Economists: Malaysia’s economy poised to recover with gradual reopening of sectors under CMCO
01 May 2020
The gradual reopening of various sectors of the economy, with companies and organisations strictly adhering to the standard operating procedures (SOP) under the Conditional movement control order (CMCO), is important to enable Malaysia recovers positively, said economists.
They believed the government decision to allow the resumption of certain sectors, with the CMCO enforced in a control and orderly manner, was the right move to restore the economy without neglecting the health and well-being of the people.
Socio-Economic Research Centre executive director Lee Heng Guie said without gradual reopening of the economic sectors, the economic damage could be even more severe, and by disallowing all sectors to reopen simultaneously would avoid recurrence of the second wave of the pandemic.
He said although Malaysia has met six criteria set by the World Health Organisation (WHO), it should not allow complacency to set in and jeopardise all the hard work done to combat Covid-19.
“The SOP must be there as people are adjusting to a new normal. The protocol has changed in the socio and economic norms, as well as businesses. If we want to lift the MCO, it must be with conditions.
“We have observed how other countries that started to relax and overlooked at certain things was later hit by new cases. We need to cut the transmission,” he told Bernama.
Lee proposed the implementation of a new scheme of working hours to minimise crowd contact in which employees are given flexible time to work and not clocking in at the same time.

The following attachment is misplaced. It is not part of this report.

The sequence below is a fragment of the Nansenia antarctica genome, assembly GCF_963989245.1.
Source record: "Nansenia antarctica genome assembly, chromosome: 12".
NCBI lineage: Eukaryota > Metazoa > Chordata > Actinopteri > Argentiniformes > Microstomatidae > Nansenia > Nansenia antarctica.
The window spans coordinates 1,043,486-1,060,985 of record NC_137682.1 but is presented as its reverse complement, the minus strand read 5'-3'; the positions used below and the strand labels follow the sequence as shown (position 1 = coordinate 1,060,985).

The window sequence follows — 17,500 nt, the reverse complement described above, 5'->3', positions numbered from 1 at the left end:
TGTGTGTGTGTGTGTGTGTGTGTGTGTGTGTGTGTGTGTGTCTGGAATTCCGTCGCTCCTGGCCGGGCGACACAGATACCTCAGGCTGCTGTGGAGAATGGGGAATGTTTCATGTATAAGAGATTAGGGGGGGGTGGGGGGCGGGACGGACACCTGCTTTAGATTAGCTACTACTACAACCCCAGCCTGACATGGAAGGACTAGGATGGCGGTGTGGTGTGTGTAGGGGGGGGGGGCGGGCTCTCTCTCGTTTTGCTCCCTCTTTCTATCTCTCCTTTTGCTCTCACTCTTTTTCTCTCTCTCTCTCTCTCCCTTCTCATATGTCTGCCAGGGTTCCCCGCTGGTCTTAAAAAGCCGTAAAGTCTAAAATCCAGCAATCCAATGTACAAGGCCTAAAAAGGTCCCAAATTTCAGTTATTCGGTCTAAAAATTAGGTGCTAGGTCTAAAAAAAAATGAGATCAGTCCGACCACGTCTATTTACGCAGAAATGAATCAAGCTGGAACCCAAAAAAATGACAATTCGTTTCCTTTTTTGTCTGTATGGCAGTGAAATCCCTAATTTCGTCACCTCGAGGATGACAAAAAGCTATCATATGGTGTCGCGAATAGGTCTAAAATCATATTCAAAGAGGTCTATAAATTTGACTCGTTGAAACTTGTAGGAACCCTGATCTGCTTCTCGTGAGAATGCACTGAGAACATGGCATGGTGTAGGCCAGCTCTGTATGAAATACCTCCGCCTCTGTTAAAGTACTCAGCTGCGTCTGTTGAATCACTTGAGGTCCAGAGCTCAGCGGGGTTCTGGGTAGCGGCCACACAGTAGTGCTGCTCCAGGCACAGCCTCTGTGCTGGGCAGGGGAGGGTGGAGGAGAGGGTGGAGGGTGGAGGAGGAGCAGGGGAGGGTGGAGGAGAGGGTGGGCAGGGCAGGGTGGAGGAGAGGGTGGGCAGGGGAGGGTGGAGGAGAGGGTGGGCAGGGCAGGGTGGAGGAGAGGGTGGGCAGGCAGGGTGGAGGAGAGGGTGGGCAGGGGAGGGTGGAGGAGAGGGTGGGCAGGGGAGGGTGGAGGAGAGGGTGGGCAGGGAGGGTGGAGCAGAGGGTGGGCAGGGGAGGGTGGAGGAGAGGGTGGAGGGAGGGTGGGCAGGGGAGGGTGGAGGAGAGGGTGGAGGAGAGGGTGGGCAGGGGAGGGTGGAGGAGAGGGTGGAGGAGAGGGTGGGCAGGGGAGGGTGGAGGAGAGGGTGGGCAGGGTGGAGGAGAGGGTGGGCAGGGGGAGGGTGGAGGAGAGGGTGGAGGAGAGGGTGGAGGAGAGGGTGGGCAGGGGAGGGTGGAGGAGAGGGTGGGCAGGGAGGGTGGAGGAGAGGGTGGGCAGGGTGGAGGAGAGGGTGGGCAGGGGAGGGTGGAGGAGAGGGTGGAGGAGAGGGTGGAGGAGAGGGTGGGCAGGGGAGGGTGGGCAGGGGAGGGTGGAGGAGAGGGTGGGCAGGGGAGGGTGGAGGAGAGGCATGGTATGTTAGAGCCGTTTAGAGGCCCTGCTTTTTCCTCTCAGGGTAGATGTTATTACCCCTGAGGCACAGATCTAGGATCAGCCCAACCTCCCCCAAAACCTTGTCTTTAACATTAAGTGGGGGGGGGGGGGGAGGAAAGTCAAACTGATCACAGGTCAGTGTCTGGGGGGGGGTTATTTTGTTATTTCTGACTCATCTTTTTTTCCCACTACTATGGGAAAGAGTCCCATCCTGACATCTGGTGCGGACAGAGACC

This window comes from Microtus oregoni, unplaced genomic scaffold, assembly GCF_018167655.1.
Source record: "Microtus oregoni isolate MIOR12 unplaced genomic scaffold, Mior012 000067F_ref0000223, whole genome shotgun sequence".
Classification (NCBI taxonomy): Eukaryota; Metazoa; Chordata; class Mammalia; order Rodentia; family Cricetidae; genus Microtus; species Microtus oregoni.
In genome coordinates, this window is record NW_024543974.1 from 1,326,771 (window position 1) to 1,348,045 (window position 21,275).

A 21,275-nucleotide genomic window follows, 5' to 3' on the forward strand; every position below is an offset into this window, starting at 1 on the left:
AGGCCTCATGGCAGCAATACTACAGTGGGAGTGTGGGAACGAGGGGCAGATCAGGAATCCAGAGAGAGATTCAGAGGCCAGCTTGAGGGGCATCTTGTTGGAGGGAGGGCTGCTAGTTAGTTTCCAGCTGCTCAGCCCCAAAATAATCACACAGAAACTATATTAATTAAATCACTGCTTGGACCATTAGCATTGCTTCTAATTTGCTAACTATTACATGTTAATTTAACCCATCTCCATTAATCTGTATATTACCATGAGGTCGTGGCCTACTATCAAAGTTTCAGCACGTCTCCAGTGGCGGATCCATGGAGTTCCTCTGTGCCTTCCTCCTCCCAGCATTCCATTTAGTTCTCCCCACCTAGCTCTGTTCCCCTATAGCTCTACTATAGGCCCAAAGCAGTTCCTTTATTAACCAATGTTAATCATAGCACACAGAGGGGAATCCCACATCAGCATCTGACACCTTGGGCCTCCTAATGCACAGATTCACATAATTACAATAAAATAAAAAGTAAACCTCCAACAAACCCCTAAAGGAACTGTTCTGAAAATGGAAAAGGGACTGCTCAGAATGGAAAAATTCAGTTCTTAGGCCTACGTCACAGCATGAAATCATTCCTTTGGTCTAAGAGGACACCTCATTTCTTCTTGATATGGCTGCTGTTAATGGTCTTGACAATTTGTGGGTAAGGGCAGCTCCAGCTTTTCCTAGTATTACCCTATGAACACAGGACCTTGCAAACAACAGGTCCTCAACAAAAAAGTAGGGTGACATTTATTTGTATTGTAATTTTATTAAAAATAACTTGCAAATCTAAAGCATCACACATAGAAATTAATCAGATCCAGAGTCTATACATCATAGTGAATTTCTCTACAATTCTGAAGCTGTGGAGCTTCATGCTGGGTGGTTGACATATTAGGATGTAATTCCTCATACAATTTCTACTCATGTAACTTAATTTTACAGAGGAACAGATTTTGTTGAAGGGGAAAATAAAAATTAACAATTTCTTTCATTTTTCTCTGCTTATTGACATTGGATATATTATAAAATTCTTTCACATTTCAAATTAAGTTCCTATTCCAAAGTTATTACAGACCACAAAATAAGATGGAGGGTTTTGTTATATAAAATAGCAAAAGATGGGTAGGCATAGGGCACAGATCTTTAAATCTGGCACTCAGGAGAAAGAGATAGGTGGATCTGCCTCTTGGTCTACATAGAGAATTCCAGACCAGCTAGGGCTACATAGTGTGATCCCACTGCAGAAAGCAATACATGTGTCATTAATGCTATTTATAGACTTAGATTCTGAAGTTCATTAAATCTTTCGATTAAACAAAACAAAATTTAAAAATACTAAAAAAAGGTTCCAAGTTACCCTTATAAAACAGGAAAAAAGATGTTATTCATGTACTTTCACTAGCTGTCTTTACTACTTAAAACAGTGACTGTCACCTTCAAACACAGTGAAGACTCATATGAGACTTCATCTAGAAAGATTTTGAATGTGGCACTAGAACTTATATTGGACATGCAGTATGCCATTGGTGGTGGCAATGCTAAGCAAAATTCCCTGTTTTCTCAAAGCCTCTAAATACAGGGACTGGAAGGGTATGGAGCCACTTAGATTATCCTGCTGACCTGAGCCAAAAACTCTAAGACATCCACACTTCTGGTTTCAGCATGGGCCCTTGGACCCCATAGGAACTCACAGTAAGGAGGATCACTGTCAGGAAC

Meanwhile, Bank Islam chief economist Mohd Afzanizam Abdul Rashid said the government needs to carefully set its immediate priority right, balancing between the economic and health concerns.
“If we are too extreme on health, the price that we pay is the loss in economic output. However, if we are (too) extreme on the economy, there will be more fatalities,” he said, asserting that the decision to reopen the economy has to be fact-based.
He said the number of new and active cases of Covid-19 in the country has come down considerably, which translated into successful MCO and social distancing measures.
“Therefore, the government could reopen the economy gradually with strict adherence to social distancing and personal hygiene measures,” he pointed out.
In a televised speech earlier today, Prime Minister Tan Sri Muhyiddin Yasin said Malaysia lost about RM2.4 billion per day during the MCO period.
The total loss so far is estimated at around RM63 billion and if the MCO continues for another month, the country will lose another RM35 billion, bringing the total loss to RM98 billion, he said.
Pong Teng Siew, a former head of research at Inter-Pacific Securities Sdn Bhd, said Malaysia could lose more than that of RM63 billion should the MCO was not implemented on March 18.
He said without the MCO, the situation could be out of control and the effect to the economy would be much severe, citing the United States as an example.
“The deaths will mount very fast if we don’t have restrictions, losing manpower, overcapacity in hospital, and healthcare costs will raise tremendously.
“This will delay the recovery of our economy compare to other countries. It (RM63 billion) is a necessary sacrifice. We have no choice. If we don’t do it, the potential outcome (could be) much worse,” he said.
As of April 30, the Covid-19 new positive cases in the country remain in double digits with another 57 cases recorded as at noon on Thursday, bringing the tally to 6,002 cases.
Twenty-five of the new cases were imported while the rest were local transmissions.
Malaysia also discharged 84 more patients in the same 24-hour span, which means 4,171 patients or 69.5 per cent of the total cases, have recovered from Covid-19, while 36 are currently being treated at the intensive care units with 14 of them on ventilators.